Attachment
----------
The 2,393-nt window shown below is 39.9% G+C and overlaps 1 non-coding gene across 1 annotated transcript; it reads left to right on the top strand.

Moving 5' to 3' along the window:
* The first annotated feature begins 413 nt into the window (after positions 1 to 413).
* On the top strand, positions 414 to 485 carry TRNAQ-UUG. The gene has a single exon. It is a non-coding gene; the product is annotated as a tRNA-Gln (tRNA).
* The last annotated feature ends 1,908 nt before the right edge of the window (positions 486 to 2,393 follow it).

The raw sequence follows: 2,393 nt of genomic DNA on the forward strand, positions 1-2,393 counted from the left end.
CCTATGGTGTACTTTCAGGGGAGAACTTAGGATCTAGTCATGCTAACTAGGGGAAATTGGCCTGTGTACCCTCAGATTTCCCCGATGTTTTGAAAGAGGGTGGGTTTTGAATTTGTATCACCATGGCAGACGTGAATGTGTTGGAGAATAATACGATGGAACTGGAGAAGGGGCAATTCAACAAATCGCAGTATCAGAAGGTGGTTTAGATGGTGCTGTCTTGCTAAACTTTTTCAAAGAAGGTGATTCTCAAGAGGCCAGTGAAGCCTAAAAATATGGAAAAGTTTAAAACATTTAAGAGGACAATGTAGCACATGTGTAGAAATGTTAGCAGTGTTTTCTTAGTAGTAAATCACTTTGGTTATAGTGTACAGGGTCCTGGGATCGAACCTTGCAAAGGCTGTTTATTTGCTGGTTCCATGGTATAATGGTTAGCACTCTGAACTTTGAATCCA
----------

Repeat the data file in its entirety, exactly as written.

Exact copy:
The 2,393-nt window shown below is 39.9% G+C and overlaps 1 non-coding gene across 1 annotated transcript; it reads left to right on the top strand.

Moving 5' to 3' along the window:
* The first annotated feature begins 413 nt into the window (after positions 1 to 413).
* On the top strand, positions 414 to 485 carry TRNAQ-UUG. The gene has a single exon. It is a non-coding gene; the product is annotated as a tRNA-Gln (tRNA).
* The last annotated feature ends 1,908 nt before the right edge of the window (positions 486 to 2,393 follow it).

The raw sequence follows: 2,393 nt of genomic DNA on the forward strand, positions 1-2,393 counted from the left end.
CCTATGGTGTACTTTCAGGGGAGAACTTAGGATCTAGTCATGCTAACTAGGGGAAATTGGCCTGTGTACCCTCAGATTTCCCCGATGTTTTGAAAGAGGGTGGGTTTTGAATTTGTATCACCATGGCAGACGTGAATGTGTTGGAGAATAATACGATGGAACTGGAGAAGGGGCAATTCAACAAATCGCAGTATCAGAAGGTGGTTTAGATGGTGCTGTCTTGCTAAACTTTTTCAAAGAAGGTGATTCTCAAGAGGCCAGTGAAGCCTAAAAATATGGAAAAGTTTAAAACATTTAAGAGGACAATGTAGCACATGTGTAGAAATGTTAGCAGTGTTTTCTTAGTAGTAAATCACTTTGGTTATAGTGTACAGGGTCCTGGGATCGAACCTTGCAAAGGCTGTTTATTTGCTGGTTCCATGGTATAATGGTTAGCACTCTGAACTTTGAATCCA